The Consequences of Dying without a Will in Florida

Dying without a willEveryone who is married, has children, or has substantial assets should consider preparing a will. With a will, you can direct who gets your property instead of giving the state of Florida the authority to distribute your property. With a will, you can direct who raises your children. If you don’t have a will, the state of Florida will decide who raises your children.

There are many other advantages to preparing a will. You can select someone you trust to be the personal representative of your estate. You can save on federal estate taxes. You can provide for the control of your business when you’re gone. You can create companion legal documents to provide for your family, your children, and charities that you want to have some of your earnings.

What happens to your property if you don’t have a will in Florida?

If you fail to prepare a will, your property is distributed according to the intestate laws of Florida.

The property that passes depends on the type of property and how it is titled. The property that is part of the estate and passes based on the intestate laws can include your home, cars, bank accounts, business, retirement benefits, jewelry, prized possessions, and any other asset you own.

The property that is not part of the estate generally includes any property titled as joint property with right of survivorship. If you own a home with your spouse and the property is titled as tenants by the entirety, then your home will not pass through intestate succession. The home will pass to your spouse. Life insurance policies with named beneficiaries pass to the beneficiary. Life insurance policies that do not have a named beneficiary do pass through the Florida intestate success laws.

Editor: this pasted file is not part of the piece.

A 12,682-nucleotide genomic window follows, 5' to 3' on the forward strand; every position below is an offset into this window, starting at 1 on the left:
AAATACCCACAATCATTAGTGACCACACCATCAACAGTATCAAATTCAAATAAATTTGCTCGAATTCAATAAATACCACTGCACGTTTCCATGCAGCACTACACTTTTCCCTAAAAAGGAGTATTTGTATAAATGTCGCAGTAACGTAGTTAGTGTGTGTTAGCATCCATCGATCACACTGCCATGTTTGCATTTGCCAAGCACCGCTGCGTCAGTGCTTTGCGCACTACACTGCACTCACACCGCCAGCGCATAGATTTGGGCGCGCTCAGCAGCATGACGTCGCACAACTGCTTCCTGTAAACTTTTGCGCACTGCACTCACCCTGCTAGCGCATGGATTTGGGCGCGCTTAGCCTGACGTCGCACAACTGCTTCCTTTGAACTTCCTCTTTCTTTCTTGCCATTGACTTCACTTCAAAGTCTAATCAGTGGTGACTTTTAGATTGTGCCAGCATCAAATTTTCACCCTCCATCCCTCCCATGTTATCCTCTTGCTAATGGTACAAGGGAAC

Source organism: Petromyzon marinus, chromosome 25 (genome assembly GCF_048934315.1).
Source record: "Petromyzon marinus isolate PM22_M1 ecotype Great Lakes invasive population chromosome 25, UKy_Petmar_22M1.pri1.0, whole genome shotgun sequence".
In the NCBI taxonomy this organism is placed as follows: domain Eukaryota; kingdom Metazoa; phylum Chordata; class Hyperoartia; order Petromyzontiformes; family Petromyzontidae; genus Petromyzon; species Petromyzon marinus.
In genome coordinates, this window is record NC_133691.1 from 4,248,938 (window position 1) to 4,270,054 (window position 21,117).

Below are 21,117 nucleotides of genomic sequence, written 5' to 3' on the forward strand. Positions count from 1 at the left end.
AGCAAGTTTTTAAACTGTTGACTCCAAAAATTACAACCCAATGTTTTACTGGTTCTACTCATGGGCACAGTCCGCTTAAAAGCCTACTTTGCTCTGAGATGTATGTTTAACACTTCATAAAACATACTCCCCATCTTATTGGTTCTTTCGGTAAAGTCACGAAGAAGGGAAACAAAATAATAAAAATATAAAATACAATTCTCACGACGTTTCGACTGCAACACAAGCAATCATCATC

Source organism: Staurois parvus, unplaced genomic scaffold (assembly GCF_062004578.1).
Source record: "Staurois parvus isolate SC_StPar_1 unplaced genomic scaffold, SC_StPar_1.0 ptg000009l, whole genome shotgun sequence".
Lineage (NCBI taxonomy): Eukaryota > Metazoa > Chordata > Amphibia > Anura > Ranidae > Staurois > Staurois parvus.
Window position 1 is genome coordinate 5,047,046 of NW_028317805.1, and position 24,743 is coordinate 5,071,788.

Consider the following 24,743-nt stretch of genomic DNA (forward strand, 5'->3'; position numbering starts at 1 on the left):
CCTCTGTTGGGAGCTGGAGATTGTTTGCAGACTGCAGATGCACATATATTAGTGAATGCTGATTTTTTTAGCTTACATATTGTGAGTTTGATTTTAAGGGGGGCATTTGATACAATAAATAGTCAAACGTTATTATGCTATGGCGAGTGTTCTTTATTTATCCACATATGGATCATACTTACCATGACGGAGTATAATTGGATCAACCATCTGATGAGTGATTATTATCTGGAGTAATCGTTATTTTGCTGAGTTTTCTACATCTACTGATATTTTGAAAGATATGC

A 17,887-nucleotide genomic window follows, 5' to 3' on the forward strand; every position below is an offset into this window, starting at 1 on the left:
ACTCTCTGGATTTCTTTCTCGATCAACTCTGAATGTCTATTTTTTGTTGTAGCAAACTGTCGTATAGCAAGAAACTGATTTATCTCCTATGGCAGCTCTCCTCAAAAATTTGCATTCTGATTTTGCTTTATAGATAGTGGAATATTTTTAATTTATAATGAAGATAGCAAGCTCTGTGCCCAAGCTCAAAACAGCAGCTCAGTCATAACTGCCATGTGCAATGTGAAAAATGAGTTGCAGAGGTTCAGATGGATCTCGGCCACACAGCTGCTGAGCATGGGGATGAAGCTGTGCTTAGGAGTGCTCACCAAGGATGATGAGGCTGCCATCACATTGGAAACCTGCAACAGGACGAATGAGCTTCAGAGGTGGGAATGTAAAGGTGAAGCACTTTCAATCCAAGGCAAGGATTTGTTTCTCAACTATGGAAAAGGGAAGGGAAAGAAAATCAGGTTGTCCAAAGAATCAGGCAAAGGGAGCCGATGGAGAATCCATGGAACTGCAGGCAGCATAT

Retirement accounts such as pensions and annuities may pass directly to a named beneficiary if they are titled properly. Otherwise, your accounts could pass through the estate laws of the state of Florida.

Who is entitled to the assets that pass through the Florida intestate laws – because you did not have a will?

Your heirs and the amount they receive are based on who survives you. The following relatives receive your estate in the following ways – if you do not have a will:

  • Your spouse.
    • If your spouse survives you and you have no descendants (children, grandchildren, etc.), then your wife will receive the entire estate.
    • If your spouse survives you and you have children or grandchildren, then your spouse still receives the entire estate.
    • If you have surviving descendants who are not lineal descendants of your spouse, then your spouse receives one-half of the intestate estate.
    • If you and your spouse have any surviving descendants and your surviving spouse also has his/her own descendants who are not your descendants, then your spouse receives one-half of the intestate estate.
  • The other heirs. If there is no surviving spouse or your spouse is not entitled to all of the intestate estate, then the part of the estate that does not go to the spouse is distributed to the surviving hears as follows: